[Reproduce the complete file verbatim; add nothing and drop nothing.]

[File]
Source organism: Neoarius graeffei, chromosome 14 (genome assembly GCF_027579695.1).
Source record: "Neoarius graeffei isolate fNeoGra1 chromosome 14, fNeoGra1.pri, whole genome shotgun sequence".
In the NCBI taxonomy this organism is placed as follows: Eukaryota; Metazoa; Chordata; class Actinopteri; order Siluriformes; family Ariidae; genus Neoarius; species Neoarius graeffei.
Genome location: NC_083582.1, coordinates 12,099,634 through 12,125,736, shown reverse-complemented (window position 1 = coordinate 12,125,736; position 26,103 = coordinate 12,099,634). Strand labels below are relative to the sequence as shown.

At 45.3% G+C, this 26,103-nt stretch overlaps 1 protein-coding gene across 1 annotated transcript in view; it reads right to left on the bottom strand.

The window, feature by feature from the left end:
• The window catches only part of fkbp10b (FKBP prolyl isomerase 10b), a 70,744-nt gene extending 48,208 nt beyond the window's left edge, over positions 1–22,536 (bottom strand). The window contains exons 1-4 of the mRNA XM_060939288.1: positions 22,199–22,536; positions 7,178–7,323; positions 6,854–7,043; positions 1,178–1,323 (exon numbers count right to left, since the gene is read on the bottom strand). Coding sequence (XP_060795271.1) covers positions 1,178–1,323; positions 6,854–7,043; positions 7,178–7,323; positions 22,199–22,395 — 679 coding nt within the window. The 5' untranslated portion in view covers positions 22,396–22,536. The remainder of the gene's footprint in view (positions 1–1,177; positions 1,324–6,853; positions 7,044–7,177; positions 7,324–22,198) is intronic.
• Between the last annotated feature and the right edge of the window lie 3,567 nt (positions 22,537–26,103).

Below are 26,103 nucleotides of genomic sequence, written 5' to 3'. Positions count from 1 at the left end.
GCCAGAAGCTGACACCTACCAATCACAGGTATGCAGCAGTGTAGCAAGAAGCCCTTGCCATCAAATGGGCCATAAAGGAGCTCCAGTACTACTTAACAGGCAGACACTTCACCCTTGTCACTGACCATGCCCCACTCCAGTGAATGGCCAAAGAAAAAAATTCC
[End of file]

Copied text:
Source organism: Neoarius graeffei, chromosome 14 (genome assembly GCF_027579695.1).
Source record: "Neoarius graeffei isolate fNeoGra1 chromosome 14, fNeoGra1.pri, whole genome shotgun sequence".
In the NCBI taxonomy this organism is placed as follows: Eukaryota; Metazoa; Chordata; class Actinopteri; order Siluriformes; family Ariidae; genus Neoarius; species Neoarius graeffei.
Genome location: NC_083582.1, coordinates 12,099,634 through 12,125,736, shown reverse-complemented (window position 1 = coordinate 12,125,736; position 26,103 = coordinate 12,099,634). Strand labels below are relative to the sequence as shown.

At 45.3% G+C, this 26,103-nt stretch overlaps 1 protein-coding gene across 1 annotated transcript in view; it reads right to left on the bottom strand.

The window, feature by feature from the left end:
• The window catches only part of fkbp10b (FKBP prolyl isomerase 10b), a 70,744-nt gene extending 48,208 nt beyond the window's left edge, over positions 1–22,536 (bottom strand). The window contains exons 1-4 of the mRNA XM_060939288.1: positions 22,199–22,536; positions 7,178–7,323; positions 6,854–7,043; positions 1,178–1,323 (exon numbers count right to left, since the gene is read on the bottom strand). Coding sequence (XP_060795271.1) covers positions 1,178–1,323; positions 6,854–7,043; positions 7,178–7,323; positions 22,199–22,395 — 679 coding nt within the window. The 5' untranslated portion in view covers positions 22,396–22,536. The remainder of the gene's footprint in view (positions 1–1,177; positions 1,324–6,853; positions 7,044–7,177; positions 7,324–22,198) is intronic.
• Between the last annotated feature and the right edge of the window lie 3,567 nt (positions 22,537–26,103).

Below are 26,103 nucleotides of genomic sequence, written 5' to 3'. Positions count from 1 at the left end.
GCCAGAAGCTGACACCTACCAATCACAGGTATGCAGCAGTGTAGCAAGAAGCCCTTGCCATCAAATGGGCCATAAAGGAGCTCCAGTACTACTTAACAGGCAGACACTTCACCCTTGTCACTGACCATGCCCCACTCCAGTGAATGGCCAAAGAAAAAAATTCC